•    The Palms Restaurant recently hosted a benefit to raise funds to aid communities ravaged by Hurricane Sandy. The non-profit Restoring Rutland organization, organized the concert that featured DanK and The Funksticks and Rick Redington and The Luv. Money raised is going to the Tunnels to Towers Foundation, initially created to honor the 343 New York City firefighters who died as a result of the 9/11 terrorist attack, and continues to assist wounded soldiers and New York City firefighters and police officers. The foundation has refocused part of its attention on Hurricane Sandy victims, working with people who are trying to rebuild on Staten Island. Restoring Rutland will continue to accept donations for the foundation through the end of the year.
•    The eagerly anticipated Wonderfeet children's museum in downtown Rutland has moved closer to reality thanks to a $20,000 donation from Green Mountain Power. All the Rutland Creative Economy folks need now is $5,000 more to use as a match when they apply for a $25,000 National Endowment for the Arts grant. A children's museum was one of the items that Creative Economy participants ranked high as a community need, both to educate children and to provide an additional tourist destination for stimulating the local economy. Eventually, they envision it as growing into a facility as important as the Montshire Museum of Science in Norwich.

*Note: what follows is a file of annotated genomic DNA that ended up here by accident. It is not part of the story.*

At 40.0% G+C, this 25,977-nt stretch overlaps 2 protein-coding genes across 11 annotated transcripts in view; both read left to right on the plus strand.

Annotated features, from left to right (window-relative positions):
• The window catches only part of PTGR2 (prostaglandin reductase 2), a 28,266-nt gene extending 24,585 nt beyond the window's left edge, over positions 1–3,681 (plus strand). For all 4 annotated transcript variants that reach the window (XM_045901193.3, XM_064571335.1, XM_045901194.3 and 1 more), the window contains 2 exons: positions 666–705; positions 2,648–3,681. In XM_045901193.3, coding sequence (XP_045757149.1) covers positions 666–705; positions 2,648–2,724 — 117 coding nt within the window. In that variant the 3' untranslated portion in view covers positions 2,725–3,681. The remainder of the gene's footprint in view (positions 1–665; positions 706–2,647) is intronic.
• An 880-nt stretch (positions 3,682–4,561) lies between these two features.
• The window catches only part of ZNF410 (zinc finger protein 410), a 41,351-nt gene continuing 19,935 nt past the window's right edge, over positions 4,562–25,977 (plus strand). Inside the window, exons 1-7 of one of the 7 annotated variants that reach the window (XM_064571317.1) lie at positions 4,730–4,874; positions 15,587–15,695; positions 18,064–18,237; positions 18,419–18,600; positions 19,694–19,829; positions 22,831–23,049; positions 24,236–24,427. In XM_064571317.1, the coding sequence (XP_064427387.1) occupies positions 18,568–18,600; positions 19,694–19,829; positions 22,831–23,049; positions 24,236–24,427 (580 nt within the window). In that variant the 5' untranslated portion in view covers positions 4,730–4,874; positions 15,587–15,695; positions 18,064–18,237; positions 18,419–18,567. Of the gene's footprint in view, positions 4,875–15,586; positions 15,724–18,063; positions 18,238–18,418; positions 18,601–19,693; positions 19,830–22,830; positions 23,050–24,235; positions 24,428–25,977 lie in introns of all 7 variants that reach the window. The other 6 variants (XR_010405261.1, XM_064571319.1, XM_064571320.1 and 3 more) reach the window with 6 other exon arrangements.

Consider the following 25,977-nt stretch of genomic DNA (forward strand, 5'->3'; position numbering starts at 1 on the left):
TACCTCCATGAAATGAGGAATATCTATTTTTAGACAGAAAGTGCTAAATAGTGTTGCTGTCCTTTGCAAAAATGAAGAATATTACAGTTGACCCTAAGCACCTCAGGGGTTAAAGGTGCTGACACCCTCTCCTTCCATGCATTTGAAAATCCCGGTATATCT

•    Green Mountain Power expects to be part of creating the museum with input from GMP's planned Energy Innovation Center, currently under construction in the former Eastman's building on Merchants Row. Museum exhibits have been open primarily during the summer Friday Night Live series.

CONGRATULATIONS
Fabian Earth Moving of West Rutland for completing 75 years in business, let alone their great contributions to the community at large.

Mill River varsity cheerleaders Leslie Hixon, Anna Baker, Tara Conover and Gage Greeno for taking part in the Macy's Thanksgiving Day Parade in New York City, and to freshman Shania Perham for being in the Philadelphia Dunkin' Donuts parade. They were each chosen to participate in the parades at a Universal Cheerleading Association camp in New York during the summer by recruiters from Spirit of America Productions.

Garland Mason for becoming coordinator for the Rutland Area Farm and Food Link's New Farmer Initiative. He is also starting his own farm in Tinmouth.

HOLIDAY SPIRIT